FBI Director Christopher Wray told the Senate Judiciary Committee on Tuesday that there is no evidence that left-wing extremist groups took part in the Jan. 6 storming of the U.S. Capitol.
Wray’s comments came in response to a question posed by Sen. Patrick Leahy, D-Vt., who along with other committee Democrats pressed Wray to expound on the threat of white supremacist domestic terrorism.
“When I look at what happened on Jan. 6, it appears that right-wing, white supremacist groups played an instrumental role in the violent assault. Is that your conclusion also?” Leahy asked Wray during Tuesday’s hearing on the FBI’s response to the attack on the Capitol.
The Senate has been investigating the circumstances that led supporters of then-President Donald Trump to breach the Capitol with the intent of disrupting the certification of last November’s presidential election results.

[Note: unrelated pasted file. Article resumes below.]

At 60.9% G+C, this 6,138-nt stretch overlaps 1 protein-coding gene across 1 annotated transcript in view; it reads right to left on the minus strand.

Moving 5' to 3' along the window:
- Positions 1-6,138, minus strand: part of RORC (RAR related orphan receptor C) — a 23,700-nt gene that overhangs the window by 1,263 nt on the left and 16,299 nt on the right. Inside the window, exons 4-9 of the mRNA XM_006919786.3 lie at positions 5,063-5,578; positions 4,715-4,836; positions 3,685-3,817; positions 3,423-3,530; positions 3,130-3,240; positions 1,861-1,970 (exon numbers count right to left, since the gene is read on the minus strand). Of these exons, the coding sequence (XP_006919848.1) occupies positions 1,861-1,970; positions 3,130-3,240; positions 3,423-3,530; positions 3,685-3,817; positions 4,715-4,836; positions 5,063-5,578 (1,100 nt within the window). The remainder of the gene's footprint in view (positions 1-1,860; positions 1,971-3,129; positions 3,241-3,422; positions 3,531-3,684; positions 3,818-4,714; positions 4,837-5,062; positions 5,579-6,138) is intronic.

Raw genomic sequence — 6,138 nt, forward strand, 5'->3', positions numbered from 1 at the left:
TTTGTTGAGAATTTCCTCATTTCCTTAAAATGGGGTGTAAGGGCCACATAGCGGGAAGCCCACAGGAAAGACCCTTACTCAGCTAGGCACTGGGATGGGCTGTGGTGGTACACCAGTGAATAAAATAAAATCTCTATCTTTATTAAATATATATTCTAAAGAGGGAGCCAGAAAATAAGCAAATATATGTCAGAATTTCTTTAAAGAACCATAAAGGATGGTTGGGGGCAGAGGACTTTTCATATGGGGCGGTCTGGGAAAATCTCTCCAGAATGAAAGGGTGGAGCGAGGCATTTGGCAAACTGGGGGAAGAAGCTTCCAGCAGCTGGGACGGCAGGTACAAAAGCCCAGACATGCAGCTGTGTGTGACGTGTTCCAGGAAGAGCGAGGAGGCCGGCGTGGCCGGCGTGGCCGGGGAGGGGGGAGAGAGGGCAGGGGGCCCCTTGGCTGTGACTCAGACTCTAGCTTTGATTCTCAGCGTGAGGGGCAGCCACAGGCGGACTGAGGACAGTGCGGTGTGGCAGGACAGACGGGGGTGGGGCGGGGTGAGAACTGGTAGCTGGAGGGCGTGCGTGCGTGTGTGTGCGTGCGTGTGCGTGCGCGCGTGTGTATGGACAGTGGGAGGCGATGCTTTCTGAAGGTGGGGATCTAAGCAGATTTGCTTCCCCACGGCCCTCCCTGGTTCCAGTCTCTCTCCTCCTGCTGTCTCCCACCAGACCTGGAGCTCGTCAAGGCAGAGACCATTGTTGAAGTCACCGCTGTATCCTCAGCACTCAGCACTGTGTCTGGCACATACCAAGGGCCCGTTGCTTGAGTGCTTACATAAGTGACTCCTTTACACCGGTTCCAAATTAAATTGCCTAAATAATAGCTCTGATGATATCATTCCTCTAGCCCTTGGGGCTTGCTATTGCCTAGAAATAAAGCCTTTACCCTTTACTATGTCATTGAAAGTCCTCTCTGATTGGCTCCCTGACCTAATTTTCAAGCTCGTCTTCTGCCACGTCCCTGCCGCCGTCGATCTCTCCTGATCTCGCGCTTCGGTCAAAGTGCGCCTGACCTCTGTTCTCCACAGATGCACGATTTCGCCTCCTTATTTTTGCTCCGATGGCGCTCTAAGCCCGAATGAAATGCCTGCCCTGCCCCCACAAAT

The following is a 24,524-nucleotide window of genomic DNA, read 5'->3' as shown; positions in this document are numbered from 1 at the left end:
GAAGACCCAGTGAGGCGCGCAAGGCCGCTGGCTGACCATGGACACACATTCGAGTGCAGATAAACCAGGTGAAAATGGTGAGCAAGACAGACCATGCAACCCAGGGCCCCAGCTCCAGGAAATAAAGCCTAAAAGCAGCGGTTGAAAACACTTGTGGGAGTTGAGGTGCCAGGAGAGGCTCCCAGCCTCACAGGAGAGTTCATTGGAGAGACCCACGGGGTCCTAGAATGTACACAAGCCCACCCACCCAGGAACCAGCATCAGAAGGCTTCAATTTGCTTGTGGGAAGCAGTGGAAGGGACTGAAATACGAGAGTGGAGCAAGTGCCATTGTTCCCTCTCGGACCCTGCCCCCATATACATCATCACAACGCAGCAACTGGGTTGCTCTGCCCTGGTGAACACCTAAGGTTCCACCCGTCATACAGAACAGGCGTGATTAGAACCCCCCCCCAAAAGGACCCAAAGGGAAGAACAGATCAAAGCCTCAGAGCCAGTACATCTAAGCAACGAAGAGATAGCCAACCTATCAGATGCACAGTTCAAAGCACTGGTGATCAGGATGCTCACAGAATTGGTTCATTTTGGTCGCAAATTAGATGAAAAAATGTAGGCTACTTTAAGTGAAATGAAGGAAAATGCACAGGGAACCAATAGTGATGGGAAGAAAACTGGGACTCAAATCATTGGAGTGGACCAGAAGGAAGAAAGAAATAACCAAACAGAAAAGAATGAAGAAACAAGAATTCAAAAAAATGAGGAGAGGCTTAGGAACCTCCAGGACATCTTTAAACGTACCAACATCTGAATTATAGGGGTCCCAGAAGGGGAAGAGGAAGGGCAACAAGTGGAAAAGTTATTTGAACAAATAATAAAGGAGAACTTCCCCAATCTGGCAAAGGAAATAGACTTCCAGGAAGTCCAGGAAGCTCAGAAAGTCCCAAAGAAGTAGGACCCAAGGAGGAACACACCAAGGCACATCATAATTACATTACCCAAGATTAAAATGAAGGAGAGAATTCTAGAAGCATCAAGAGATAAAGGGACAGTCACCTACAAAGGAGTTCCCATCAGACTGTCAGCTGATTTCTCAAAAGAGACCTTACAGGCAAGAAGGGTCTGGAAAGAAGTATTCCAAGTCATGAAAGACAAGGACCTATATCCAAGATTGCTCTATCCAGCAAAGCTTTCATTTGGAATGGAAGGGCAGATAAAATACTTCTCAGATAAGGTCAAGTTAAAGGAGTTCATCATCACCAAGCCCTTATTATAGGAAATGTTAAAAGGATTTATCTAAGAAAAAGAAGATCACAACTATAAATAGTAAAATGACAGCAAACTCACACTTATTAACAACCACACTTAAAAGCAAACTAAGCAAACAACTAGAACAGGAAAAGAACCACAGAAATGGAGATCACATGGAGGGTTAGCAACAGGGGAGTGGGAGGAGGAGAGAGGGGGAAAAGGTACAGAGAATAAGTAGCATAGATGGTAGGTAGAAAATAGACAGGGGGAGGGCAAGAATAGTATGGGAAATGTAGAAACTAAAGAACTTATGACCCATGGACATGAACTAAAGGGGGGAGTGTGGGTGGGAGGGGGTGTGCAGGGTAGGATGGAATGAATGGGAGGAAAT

Wray said Tuesday that while the FBI does not look at violent extremism on a political spectrum, “a large and growing number of the people that we have arrested so far in connection with the [events of Jan. 6] are what we would call ‘militia violent extremists.’”
“And then there have been some already that have emerged, who I would have put in the racially motivated violent extremist bucket, again advocating for the superiority of the white race,” Wray said.
The senior senator from Vermont then asked Wray to clarify whether the FBI believes anti-fascist protesters, commonly called Antifa, incited violence during the storming of the Capitol.
“We have not to date seen any evidence of anarchist violent extremists or people subscribing to Antifa in connection with the [Jan. 6 violence],” Wray said. “That doesn’t mean we’re not looking and we’ll continue to look, but at the moment we have not seen that.”
Despite overwhelming evidence that the Jan. 6 attack was carried out by Trump supporters, Republican lawmakers and right-wing media organizations have promoted the false idea that left-wing extremists were actually behind the events.